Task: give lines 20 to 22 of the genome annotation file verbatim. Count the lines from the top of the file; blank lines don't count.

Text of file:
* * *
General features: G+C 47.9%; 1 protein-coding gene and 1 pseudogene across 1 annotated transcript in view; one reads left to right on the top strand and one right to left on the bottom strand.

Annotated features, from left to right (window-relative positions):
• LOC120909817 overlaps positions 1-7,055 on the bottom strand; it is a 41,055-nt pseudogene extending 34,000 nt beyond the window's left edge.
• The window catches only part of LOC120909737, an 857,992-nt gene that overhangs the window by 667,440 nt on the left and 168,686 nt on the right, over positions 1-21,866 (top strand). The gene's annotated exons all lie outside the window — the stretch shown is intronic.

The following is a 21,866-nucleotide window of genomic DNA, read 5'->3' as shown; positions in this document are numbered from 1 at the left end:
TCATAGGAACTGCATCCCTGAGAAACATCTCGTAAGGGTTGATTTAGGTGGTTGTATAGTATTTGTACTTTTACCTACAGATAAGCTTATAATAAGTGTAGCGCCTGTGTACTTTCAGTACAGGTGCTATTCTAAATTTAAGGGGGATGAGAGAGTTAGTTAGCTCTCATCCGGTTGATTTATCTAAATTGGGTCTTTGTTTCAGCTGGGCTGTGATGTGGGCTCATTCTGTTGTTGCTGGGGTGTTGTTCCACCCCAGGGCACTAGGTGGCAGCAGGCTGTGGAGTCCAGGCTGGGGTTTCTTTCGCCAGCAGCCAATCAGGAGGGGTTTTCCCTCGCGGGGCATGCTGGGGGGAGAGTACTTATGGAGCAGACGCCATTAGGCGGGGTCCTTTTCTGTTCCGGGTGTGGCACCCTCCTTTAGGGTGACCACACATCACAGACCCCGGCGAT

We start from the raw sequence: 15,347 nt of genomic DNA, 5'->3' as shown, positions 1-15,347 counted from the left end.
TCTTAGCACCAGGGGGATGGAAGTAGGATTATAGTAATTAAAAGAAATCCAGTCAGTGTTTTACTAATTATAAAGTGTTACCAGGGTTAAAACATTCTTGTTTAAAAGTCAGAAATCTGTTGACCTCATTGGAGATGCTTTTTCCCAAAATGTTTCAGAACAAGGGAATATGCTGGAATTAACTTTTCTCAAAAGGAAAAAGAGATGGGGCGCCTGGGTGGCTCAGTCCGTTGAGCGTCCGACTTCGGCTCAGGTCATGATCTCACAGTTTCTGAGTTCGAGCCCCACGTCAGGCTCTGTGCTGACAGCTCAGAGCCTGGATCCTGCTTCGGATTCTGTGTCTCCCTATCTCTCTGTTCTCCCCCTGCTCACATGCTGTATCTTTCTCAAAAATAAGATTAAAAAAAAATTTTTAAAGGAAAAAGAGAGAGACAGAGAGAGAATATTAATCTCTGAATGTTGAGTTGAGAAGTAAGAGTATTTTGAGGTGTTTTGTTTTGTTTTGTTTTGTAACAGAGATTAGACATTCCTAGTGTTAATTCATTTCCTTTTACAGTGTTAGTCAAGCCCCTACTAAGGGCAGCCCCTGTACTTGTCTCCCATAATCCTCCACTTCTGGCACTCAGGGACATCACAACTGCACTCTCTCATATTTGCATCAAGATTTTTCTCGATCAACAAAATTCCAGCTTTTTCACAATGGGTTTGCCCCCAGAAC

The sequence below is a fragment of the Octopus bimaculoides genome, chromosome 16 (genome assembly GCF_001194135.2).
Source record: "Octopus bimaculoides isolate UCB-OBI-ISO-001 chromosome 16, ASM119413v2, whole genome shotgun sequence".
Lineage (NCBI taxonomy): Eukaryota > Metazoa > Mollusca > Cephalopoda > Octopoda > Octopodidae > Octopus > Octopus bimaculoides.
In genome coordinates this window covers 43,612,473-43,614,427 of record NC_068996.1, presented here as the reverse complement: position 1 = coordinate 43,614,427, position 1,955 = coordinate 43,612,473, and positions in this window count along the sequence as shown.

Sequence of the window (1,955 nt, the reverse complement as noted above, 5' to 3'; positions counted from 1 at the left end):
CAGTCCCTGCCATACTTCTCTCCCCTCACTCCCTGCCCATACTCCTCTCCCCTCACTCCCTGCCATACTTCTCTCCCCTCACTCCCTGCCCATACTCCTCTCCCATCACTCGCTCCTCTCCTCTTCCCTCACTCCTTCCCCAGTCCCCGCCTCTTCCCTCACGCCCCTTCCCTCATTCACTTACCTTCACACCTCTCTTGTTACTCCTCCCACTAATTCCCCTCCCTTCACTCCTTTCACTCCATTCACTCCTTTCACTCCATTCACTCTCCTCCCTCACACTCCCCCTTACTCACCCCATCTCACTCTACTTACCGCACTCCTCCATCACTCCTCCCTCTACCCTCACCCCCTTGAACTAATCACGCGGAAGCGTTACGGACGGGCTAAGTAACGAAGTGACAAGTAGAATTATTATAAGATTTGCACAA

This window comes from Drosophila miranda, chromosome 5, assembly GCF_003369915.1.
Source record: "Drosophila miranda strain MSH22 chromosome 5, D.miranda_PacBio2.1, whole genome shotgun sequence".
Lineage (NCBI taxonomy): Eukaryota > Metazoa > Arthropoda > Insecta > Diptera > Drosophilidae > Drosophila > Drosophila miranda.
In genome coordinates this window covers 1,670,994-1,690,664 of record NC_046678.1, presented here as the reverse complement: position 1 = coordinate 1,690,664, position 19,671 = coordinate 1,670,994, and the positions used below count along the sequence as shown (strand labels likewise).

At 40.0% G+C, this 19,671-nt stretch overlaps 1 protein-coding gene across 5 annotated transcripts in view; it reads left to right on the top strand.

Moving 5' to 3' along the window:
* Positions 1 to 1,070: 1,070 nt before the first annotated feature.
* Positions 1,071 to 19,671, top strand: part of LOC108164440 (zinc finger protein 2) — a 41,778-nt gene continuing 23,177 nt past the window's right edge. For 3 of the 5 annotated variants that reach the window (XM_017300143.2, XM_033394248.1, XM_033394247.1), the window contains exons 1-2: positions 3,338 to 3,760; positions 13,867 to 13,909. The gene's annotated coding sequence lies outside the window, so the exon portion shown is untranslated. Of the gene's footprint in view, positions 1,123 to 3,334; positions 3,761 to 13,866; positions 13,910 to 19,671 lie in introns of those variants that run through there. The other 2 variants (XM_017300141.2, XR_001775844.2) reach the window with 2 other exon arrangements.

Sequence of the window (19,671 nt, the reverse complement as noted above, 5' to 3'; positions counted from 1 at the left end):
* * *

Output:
Moving 5' to 3' along the window:
* Positions 1 to 1,070: 1,070 nt before the first annotated feature.
* Positions 1,071 to 19,671, top strand: part of LOC108164440 (zinc finger protein 2) — a 41,778-nt gene continuing 23,177 nt past the window's right edge. For 3 of the 5 annotated variants that reach the window (XM_017300143.2, XM_033394248.1, XM_033394247.1), the window contains exons 1-2: positions 3,338 to 3,760; positions 13,867 to 13,909. The gene's annotated coding sequence lies outside the window, so the exon portion shown is untranslated. Of the gene's footprint in view, positions 1,123 to 3,334; positions 3,761 to 13,866; positions 13,910 to 19,671 lie in introns of those variants that run through there. The other 2 variants (XM_017300141.2, XR_001775844.2) reach the window with 2 other exon arrangements.